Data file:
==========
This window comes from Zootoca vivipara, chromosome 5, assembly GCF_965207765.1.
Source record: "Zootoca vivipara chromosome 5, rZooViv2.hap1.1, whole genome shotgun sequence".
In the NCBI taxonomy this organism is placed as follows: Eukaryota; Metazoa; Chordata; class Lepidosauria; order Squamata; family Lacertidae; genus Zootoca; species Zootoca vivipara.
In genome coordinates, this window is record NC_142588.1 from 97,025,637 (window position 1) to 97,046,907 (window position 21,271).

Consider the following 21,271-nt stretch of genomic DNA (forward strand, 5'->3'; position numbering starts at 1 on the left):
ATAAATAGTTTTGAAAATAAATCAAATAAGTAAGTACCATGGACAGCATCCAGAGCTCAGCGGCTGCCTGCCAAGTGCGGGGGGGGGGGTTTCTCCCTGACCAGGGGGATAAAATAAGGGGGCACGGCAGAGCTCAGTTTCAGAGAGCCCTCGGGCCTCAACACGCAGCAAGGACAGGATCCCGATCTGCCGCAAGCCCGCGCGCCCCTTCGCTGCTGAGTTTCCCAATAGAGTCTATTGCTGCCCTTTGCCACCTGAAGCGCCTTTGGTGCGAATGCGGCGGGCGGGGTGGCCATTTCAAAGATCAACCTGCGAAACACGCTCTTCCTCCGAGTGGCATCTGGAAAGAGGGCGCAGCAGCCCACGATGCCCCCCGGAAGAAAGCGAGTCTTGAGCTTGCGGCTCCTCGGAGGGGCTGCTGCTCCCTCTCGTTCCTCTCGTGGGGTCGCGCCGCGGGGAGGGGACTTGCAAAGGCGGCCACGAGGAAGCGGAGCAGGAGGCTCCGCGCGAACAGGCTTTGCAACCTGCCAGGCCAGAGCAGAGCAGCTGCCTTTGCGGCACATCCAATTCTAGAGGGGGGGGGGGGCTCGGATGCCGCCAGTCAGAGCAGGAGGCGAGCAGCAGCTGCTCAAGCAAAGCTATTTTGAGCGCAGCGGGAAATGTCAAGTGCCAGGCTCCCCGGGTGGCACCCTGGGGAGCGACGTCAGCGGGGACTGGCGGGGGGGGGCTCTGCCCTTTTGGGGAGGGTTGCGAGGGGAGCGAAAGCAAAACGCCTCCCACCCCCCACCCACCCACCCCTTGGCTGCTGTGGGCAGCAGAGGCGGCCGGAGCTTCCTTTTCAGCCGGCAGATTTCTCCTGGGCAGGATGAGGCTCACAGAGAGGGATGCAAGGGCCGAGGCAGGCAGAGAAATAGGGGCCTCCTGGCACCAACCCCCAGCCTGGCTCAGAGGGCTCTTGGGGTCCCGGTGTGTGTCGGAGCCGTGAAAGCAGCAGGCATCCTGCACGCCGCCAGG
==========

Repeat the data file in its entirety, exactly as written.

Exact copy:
This window comes from Zootoca vivipara, chromosome 5, assembly GCF_965207765.1.
Source record: "Zootoca vivipara chromosome 5, rZooViv2.hap1.1, whole genome shotgun sequence".
In the NCBI taxonomy this organism is placed as follows: Eukaryota; Metazoa; Chordata; class Lepidosauria; order Squamata; family Lacertidae; genus Zootoca; species Zootoca vivipara.
In genome coordinates, this window is record NC_142588.1 from 97,025,637 (window position 1) to 97,046,907 (window position 21,271).

Consider the following 21,271-nt stretch of genomic DNA (forward strand, 5'->3'; position numbering starts at 1 on the left):
ATAAATAGTTTTGAAAATAAATCAAATAAGTAAGTACCATGGACAGCATCCAGAGCTCAGCGGCTGCCTGCCAAGTGCGGGGGGGGGGGTTTCTCCCTGACCAGGGGGATAAAATAAGGGGGCACGGCAGAGCTCAGTTTCAGAGAGCCCTCGGGCCTCAACACGCAGCAAGGACAGGATCCCGATCTGCCGCAAGCCCGCGCGCCCCTTCGCTGCTGAGTTTCCCAATAGAGTCTATTGCTGCCCTTTGCCACCTGAAGCGCCTTTGGTGCGAATGCGGCGGGCGGGGTGGCCATTTCAAAGATCAACCTGCGAAACACGCTCTTCCTCCGAGTGGCATCTGGAAAGAGGGCGCAGCAGCCCACGATGCCCCCCGGAAGAAAGCGAGTCTTGAGCTTGCGGCTCCTCGGAGGGGCTGCTGCTCCCTCTCGTTCCTCTCGTGGGGTCGCGCCGCGGGGAGGGGACTTGCAAAGGCGGCCACGAGGAAGCGGAGCAGGAGGCTCCGCGCGAACAGGCTTTGCAACCTGCCAGGCCAGAGCAGAGCAGCTGCCTTTGCGGCACATCCAATTCTAGAGGGGGGGGGGGGCTCGGATGCCGCCAGTCAGAGCAGGAGGCGAGCAGCAGCTGCTCAAGCAAAGCTATTTTGAGCGCAGCGGGAAATGTCAAGTGCCAGGCTCCCCGGGTGGCACCCTGGGGAGCGACGTCAGCGGGGACTGGCGGGGGGGGGCTCTGCCCTTTTGGGGAGGGTTGCGAGGGGAGCGAAAGCAAAACGCCTCCCACCCCCCACCCACCCACCCCTTGGCTGCTGTGGGCAGCAGAGGCGGCCGGAGCTTCCTTTTCAGCCGGCAGATTTCTCCTGGGCAGGATGAGGCTCACAGAGAGGGATGCAAGGGCCGAGGCAGGCAGAGAAATAGGGGCCTCCTGGCACCAACCCCCAGCCTGGCTCAGAGGGCTCTTGGGGTCCCGGTGTGTGTCGGAGCCGTGAAAGCAGCAGGCATCCTGCACGCCGCCAGG